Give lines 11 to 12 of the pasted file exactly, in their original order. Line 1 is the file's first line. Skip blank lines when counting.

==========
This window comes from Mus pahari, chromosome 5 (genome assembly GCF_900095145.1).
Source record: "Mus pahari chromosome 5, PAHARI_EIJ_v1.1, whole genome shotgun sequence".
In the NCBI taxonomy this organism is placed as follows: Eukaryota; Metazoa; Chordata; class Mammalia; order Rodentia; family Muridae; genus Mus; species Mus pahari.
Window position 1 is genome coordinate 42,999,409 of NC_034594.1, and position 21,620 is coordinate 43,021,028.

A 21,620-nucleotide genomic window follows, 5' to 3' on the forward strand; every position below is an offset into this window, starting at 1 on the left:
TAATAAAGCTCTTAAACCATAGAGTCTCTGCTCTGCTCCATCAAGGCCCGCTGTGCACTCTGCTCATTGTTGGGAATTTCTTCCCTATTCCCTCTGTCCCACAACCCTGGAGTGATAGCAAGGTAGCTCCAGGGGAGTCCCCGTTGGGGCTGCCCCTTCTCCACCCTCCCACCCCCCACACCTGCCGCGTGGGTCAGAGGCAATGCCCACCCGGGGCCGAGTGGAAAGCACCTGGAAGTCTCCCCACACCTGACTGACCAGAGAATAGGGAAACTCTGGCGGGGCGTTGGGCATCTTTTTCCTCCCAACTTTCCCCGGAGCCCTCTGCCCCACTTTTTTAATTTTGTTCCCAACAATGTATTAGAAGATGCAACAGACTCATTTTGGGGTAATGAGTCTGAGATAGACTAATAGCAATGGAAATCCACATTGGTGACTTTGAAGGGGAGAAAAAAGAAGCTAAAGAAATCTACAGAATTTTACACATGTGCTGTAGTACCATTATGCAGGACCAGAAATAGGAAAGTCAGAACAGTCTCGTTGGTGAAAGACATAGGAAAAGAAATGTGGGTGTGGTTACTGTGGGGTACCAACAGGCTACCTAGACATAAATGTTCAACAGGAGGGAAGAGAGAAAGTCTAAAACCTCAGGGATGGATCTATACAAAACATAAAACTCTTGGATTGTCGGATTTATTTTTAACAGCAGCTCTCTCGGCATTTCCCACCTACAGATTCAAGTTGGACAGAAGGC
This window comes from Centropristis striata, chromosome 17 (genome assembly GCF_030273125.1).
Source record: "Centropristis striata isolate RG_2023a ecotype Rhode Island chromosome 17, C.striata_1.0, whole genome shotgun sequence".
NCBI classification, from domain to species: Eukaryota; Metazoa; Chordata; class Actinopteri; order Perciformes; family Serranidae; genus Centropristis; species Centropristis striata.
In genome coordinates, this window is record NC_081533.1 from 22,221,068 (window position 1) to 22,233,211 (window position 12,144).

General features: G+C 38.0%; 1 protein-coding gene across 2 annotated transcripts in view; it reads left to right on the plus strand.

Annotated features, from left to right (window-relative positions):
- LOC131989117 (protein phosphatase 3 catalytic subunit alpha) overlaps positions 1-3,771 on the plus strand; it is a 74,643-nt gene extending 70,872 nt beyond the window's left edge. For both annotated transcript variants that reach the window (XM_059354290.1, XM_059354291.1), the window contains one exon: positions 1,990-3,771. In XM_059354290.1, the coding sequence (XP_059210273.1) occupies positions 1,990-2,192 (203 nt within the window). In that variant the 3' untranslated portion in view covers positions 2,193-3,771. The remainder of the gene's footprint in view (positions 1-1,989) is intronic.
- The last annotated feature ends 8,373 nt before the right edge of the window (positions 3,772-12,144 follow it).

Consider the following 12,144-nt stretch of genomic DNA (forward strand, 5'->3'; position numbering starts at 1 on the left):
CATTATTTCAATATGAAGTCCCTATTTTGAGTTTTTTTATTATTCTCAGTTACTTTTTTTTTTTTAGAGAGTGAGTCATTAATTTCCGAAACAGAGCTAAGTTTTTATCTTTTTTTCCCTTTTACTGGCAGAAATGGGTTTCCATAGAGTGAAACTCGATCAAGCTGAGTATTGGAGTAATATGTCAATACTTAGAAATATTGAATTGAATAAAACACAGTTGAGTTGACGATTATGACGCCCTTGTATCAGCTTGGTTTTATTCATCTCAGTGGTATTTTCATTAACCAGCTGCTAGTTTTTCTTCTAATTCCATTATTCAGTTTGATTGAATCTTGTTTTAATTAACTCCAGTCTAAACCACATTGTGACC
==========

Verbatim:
General features: G+C 38.0%; 1 protein-coding gene across 2 annotated transcripts in view; it reads left to right on the plus strand.

Annotated features, from left to right (window-relative positions):